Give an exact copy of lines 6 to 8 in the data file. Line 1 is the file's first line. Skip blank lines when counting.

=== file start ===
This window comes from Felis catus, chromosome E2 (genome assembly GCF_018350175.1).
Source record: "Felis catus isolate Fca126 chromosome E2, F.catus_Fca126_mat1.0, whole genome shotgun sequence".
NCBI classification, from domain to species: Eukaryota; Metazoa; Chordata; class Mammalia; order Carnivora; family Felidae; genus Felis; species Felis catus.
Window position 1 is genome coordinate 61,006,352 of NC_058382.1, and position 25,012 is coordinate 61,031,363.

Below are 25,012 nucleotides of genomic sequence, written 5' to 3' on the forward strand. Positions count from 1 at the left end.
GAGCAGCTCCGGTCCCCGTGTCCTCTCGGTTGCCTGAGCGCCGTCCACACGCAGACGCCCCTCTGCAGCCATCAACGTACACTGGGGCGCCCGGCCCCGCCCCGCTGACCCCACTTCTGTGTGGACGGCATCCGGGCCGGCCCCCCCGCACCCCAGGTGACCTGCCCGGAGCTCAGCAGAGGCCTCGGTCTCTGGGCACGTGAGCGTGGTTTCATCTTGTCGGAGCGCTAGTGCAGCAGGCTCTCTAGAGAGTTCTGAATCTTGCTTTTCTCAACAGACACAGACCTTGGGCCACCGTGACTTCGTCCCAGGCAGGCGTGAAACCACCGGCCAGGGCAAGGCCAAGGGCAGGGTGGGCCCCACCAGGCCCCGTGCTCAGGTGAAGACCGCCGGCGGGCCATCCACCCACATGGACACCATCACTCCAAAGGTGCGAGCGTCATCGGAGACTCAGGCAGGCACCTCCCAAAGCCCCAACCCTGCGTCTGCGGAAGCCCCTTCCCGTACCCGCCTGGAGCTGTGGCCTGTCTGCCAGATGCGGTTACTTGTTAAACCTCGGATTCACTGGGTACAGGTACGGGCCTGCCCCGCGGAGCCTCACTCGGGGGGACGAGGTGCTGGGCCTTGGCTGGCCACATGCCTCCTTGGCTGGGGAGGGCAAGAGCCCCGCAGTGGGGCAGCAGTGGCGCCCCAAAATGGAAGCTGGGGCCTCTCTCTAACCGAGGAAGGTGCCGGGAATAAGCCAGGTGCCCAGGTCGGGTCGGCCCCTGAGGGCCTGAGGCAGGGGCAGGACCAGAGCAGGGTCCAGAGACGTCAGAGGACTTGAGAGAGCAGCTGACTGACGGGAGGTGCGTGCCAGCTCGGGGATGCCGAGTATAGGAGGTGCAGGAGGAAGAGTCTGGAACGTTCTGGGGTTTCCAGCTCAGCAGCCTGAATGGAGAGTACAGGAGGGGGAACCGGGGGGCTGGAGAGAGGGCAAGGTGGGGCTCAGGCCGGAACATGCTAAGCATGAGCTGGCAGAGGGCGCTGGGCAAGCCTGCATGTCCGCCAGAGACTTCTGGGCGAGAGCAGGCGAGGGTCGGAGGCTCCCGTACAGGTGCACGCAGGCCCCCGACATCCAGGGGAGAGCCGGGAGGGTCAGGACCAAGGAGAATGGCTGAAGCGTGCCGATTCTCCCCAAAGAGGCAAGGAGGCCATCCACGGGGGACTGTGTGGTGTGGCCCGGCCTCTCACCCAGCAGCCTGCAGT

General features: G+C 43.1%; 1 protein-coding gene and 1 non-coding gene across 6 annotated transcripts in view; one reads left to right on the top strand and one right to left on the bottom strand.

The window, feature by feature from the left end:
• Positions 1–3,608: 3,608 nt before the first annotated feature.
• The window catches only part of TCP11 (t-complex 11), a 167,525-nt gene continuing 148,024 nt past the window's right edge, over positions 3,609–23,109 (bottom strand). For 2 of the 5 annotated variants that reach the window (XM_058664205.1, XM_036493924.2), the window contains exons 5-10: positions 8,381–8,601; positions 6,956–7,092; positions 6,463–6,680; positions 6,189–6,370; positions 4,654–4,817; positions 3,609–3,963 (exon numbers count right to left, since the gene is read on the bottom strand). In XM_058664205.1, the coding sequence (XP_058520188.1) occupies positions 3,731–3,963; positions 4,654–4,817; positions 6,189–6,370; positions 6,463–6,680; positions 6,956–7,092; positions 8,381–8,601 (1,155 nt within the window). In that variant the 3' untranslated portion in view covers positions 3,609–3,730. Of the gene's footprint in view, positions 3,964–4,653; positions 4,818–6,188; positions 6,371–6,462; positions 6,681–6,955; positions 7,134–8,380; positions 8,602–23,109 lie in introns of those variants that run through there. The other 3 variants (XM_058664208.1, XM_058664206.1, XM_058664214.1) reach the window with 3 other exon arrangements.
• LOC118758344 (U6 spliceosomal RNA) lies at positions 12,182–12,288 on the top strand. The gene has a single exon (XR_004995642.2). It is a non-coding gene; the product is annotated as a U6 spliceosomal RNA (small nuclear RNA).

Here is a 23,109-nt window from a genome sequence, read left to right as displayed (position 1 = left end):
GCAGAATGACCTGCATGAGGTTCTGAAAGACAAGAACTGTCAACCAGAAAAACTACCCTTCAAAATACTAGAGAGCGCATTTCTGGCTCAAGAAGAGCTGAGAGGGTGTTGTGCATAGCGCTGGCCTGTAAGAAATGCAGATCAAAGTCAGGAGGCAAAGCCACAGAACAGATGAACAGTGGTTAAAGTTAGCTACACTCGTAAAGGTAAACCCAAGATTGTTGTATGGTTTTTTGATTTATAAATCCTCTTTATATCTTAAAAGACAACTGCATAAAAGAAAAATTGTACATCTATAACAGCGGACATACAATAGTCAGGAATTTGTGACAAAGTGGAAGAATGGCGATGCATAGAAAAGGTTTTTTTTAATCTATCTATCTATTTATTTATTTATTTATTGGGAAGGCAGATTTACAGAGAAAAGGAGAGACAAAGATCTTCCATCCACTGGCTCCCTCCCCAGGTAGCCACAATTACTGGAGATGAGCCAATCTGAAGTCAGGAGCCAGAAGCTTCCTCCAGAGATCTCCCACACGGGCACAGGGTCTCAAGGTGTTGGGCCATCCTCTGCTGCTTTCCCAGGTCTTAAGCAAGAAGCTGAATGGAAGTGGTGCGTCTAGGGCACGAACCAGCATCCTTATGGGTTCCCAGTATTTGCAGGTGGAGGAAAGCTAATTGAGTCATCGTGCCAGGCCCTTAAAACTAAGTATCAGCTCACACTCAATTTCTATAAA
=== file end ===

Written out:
GAGCAGCTCCGGTCCCCGTGTCCTCTCGGTTGCCTGAGCGCCGTCCACACGCAGACGCCCCTCTGCAGCCATCAACGTACACTGGGGCGCCCGGCCCCGCCCCGCTGACCCCACTTCTGTGTGGACGGCATCCGGGCCGGCCCCCCCGCACCCCAGGTGACCTGCCCGGAGCTCAGCAGAGGCCTCGGTCTCTGGGCACGTGAGCGTGGTTTCATCTTGTCGGAGCGCTAGTGCAGCAGGCTCTCTAGAGAGTTCTGAATCTTGCTTTTCTCAACAGACACAGACCTTGGGCCACCGTGACTTCGTCCCAGGCAGGCGTGAAACCACCGGCCAGGGCAAGGCCAAGGGCAGGGTGGGCCCCACCAGGCCCCGTGCTCAGGTGAAGACCGCCGGCGGGCCATCCACCCACATGGACACCATCACTCCAAAGGTGCGAGCGTCATCGGAGACTCAGGCAGGCACCTCCCAAAGCCCCAACCCTGCGTCTGCGGAAGCCCCTTCCCGTACCCGCCTGGAGCTGTGGCCTGTCTGCCAGATGCGGTTACTTGTTAAACCTCGGATTCACTGGGTACAGGTACGGGCCTGCCCCGCGGAGCCTCACTCGGGGGGACGAGGTGCTGGGCCTTGGCTGGCCACATGCCTCCTTGGCTGGGGAGGGCAAGAGCCCCGCAGTGGGGCAGCAGTGGCGCCCCAAAATGGAAGCTGGGGCCTCTCTCTAACCGAGGAAGGTGCCGGGAATAAGCCAGGTGCCCAGGTCGGGTCGGCCCCTGAGGGCCTGAGGCAGGGGCAGGACCAGAGCAGGGTCCAGAGACGTCAGAGGACTTGAGAGAGCAGCTGACTGACGGGAGGTGCGTGCCAGCTCGGGGATGCCGAGTATAGGAGGTGCAGGAGGAAGAGTCTGGAACGTTCTGGGGTTTCCAGCTCAGCAGCCTGAATGGAGAGTACAGGAGGGGGAACCGGGGGGCTGGAGAGAGGGCAAGGTGGGGCTCAGGCCGGAACATGCTAAGCATGAGCTGGCAGAGGGCGCTGGGCAAGCCTGCATGTCCGCCAGAGACTTCTGGGCGAGAGCAGGCGAGGGTCGGAGGCTCCCGTACAGGTGCACGCAGGCCCCCGACATCCAGGGGAGAGCCGGGAGGGTCAGGACCAAGGAGAATGGCTGAAGCGTGCCGATTCTCCCCAAAGAGGCAAGGAGGCCATCCACGGGGGACTGTGTGGTGTGGCCCGGCCTCTCACCCAGCAGCCTGCAGT

General features: G+C 43.1%; 1 protein-coding gene and 1 non-coding gene across 6 annotated transcripts in view; one reads left to right on the top strand and one right to left on the bottom strand.

The window, feature by feature from the left end: